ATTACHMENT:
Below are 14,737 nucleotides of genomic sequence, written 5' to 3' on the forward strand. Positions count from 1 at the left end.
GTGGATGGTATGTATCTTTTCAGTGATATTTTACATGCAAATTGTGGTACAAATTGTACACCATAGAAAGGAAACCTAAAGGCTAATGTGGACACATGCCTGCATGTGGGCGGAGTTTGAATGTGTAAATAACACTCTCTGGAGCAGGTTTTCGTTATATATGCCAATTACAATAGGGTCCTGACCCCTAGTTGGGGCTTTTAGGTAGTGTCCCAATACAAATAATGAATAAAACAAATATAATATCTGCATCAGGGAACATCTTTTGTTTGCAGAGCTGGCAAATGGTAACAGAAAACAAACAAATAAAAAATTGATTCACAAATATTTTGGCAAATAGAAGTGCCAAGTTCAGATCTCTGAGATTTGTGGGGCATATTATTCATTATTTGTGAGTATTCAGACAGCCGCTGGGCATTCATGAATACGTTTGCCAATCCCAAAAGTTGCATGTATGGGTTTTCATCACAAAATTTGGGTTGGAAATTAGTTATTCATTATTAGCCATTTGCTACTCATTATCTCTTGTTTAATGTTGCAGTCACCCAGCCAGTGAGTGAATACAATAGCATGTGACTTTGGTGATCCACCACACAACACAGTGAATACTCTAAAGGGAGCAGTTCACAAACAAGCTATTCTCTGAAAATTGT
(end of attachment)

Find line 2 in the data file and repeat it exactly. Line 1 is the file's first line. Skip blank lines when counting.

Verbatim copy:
GTGGATGGTATGTATCTTTTCAGTGATATTTTACATGCAAATTGTGGTACAAATTGTACACCATAGAAAGGAAACCTAAAGGCTAATGTGGACACATGCCTGCATGTGGGCGGAGTTTGAATGTGTAAATAACACTCTCTGGAGCAGGTTTTCGTTATATATGCCAATTACAATAGGGTCCTGACCCCTAGTTGGGGCTTTTAGGTAGTGTCCCAATACAAATAATGAATAAAACAAATATAATATCTGCATCAGGGAACATCTTTTGTTTGCAGAGCTGGCAAATGGTAACAGAAAACAAACAAATAAAAAATTGATTCACAAATATTTTGGCAAATAGAAGTGCCAAGTTCAGATCTCTGAGATTTGTGGGGCATATTATTCATTATTTGTGAGTATTCAGACAGCCGCTGGGCATTCATGAATACGTTTGCCAATCCCAAAAGTTGCATGTATGGGTTTTCATCACAAAATTTGGGTTGGAAATTAGTTATTCATTATTAGCCATTTGCTACTCATTATCTCTTGTTTAATGTTGCAGTCACCCAGCCAGTGAGTGAATACAATAGCATGTGACTTTGGTGATCCACCACACAACACAGTGAATACTCTAAAGGGAGCAGTTCACAAACAAGCTATTCTCTGAAAATTGT